Benjamin Gibbard, Former Lives

Annie Zaleski

By Annie Zaleski

on 10.16.12 in Reviews

Ben Gibbard’s lyrics for Death Cab For Cutie are often real-time struggles with angst-inducing mental detritus, or meditations on either fresh heartbreak or romantic bliss. As its name implies, though, Gibbard’s solo album Former Lives (his first full-length record under his own name) isn’t focused on his present mindset. Instead, it’s an absorbing chronicle of the emotional ebbs and flows of his back pages.

Death Cab For Cutie frontman transcends

Recorded partly with Earlimart’s Aaron Espinoza, Former Lives is a collection of songs Gibbard stockpiled over eight years, a time period that encapsulated “three relationships, living in two different places, drinking then not drinking,” as he writes in the album’s bio. The album is wildly varied as a result; the music touches on everything from silly a cappella (the fanciful, nursery-rhyme-like “Shepherd’s Bush Lullaby”) and mariachi-flavored folk-rock (“Something’s Rattling (Cowpoke),” which features the Trio Ellas) to a ’70s AM Gold homage (“Duncan, Where Have You Gone?”). Gibbard performed the bulk of Former Lives by himself, although several guests make welcome contributions: Drummer Jon Wurster and bassist/lap steel player Mark Spencer provide subtle color on the tropical acoustic-pop of “Lady Adelaide” and twangy lope “Broken Yolk In Western Sky,” while the jangly highlight “Bigger Than Love” is a duet with Aimee Mann that’s inspired by the letters of Scott and Zelda Fitzgerald.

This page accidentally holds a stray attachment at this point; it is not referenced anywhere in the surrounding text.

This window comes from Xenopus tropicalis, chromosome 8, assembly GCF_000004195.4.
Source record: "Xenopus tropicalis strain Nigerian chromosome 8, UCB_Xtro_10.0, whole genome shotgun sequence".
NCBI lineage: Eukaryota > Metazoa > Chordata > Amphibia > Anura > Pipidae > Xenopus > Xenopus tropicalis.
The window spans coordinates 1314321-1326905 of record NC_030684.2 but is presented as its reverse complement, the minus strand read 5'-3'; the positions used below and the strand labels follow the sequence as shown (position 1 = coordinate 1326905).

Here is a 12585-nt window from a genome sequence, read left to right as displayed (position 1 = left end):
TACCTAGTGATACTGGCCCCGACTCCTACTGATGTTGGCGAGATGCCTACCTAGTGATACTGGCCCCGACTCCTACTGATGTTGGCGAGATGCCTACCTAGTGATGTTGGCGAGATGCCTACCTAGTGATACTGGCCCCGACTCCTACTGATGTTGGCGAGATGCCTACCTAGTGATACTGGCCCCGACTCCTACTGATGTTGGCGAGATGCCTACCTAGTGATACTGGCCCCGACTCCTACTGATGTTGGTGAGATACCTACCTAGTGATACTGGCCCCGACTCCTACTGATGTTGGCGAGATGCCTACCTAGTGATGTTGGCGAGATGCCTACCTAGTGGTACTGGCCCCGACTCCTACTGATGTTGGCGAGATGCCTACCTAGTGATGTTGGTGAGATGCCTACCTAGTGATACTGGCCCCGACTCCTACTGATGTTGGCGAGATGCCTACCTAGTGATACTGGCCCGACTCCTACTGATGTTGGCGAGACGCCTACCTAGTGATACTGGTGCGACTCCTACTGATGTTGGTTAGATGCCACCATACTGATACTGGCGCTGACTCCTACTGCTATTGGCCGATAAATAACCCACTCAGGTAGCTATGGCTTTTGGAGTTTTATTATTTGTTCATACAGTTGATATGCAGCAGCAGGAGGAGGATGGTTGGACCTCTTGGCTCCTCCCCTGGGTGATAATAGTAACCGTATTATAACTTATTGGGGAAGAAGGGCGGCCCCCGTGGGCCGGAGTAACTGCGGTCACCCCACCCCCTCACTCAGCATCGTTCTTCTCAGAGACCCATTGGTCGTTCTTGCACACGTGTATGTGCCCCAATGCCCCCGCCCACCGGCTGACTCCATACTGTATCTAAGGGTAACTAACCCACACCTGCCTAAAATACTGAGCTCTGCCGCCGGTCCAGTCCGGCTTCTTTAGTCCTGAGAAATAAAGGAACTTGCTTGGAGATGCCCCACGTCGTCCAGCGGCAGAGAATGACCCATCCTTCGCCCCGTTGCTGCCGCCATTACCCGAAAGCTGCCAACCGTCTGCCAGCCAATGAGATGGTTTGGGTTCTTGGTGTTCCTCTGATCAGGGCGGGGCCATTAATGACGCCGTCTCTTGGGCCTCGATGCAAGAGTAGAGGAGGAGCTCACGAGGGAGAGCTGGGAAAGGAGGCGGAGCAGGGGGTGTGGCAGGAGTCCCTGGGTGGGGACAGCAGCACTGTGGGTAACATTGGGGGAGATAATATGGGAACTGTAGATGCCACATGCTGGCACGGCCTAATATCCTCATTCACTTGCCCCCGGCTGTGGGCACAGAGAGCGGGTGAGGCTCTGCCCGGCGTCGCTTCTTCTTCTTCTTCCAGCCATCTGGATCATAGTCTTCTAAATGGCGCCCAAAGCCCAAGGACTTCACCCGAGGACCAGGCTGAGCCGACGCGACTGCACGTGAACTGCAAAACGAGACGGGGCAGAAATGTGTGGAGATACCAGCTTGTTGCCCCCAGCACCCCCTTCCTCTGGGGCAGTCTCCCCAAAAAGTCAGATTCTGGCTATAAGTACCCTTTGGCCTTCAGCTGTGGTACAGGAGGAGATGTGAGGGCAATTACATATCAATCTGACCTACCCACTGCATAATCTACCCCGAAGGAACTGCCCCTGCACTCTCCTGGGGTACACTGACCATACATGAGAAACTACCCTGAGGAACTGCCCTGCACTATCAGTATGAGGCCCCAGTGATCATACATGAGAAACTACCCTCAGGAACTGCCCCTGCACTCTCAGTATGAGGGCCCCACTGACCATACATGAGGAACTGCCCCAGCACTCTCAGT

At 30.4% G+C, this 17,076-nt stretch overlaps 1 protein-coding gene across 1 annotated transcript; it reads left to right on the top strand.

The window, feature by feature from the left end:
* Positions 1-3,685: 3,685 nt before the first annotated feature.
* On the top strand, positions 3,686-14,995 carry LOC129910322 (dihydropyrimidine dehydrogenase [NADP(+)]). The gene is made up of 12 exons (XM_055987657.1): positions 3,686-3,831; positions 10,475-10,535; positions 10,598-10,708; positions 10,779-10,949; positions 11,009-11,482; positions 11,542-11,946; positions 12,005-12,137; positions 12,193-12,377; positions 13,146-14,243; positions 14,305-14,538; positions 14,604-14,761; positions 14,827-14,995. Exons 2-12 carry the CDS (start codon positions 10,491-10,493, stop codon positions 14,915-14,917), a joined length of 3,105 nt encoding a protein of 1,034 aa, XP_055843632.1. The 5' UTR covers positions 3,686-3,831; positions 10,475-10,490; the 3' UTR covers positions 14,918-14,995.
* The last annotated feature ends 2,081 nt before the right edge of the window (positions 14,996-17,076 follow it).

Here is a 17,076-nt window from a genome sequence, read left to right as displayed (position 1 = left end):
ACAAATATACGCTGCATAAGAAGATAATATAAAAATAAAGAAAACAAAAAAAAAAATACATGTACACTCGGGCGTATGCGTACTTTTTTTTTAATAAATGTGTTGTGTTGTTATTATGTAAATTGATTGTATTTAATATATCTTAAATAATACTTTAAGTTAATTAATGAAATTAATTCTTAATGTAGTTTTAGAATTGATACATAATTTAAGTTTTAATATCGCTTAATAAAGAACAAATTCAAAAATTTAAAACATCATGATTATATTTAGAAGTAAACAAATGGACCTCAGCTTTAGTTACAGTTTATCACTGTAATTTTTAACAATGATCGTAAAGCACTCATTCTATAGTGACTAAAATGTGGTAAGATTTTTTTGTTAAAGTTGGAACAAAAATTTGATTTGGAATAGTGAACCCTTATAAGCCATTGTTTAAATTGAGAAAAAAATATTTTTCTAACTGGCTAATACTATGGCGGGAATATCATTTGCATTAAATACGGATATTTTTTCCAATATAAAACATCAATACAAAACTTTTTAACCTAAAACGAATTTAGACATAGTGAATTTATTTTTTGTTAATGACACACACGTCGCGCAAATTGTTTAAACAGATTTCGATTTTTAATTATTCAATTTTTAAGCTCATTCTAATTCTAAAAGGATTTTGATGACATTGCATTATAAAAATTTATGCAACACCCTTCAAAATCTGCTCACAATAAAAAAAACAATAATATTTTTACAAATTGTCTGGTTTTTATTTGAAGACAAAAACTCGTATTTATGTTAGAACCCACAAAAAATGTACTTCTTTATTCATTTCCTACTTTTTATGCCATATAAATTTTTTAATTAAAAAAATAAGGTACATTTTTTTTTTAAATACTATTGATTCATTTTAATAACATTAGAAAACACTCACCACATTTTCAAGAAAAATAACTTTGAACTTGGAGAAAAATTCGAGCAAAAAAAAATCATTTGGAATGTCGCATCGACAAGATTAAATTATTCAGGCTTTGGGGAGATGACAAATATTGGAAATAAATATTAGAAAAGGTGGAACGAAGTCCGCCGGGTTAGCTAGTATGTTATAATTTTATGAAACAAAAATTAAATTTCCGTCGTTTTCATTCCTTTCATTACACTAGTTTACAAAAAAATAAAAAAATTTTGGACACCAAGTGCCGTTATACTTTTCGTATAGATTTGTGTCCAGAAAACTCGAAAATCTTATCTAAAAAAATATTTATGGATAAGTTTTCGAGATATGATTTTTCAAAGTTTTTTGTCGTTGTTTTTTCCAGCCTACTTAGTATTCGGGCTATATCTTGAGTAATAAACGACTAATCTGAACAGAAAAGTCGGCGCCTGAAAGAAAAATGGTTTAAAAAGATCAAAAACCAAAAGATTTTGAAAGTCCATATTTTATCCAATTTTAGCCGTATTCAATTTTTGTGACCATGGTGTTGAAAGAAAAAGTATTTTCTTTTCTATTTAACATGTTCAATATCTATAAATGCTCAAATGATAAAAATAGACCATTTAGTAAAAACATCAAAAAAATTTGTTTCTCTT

As the latter song implies, Former Lives‘ songwriting is often character-driven. The fiery woman described in “Lily” inspires passionate love, while the broken, aging “Lady Adelaide” is plagued by loneliness and regret. But the album also finds creative new avenues to address Gibbard’s familiar themes of melancholy and heartbreak. The jangly, R.E.M.-esque “Teardrop Windows” is written from the lonely perspective of Seattle’s Smith Tower – once the focal point of the city’s skyline, it’s now dwarfed by other skyscrapers – and “Oh, Woe” personifies the feeling of despair in a whimsical, Shel Silverstein way (“Oh, woe please hear this plea/ To walk away and leave me be”).

Despite this diversity, Former Lives is remarkably cohesive, thanks to its meticulous sequencing; the album organizes its textural quirks in a logical way, so there are no lulls in tempo, styles or subject matter. Thanks to the sentimental (but not overly nostalgic) atmosphere of the record, and the quality of the songwriting, Former Lives transcends “tossed-off solo project” status.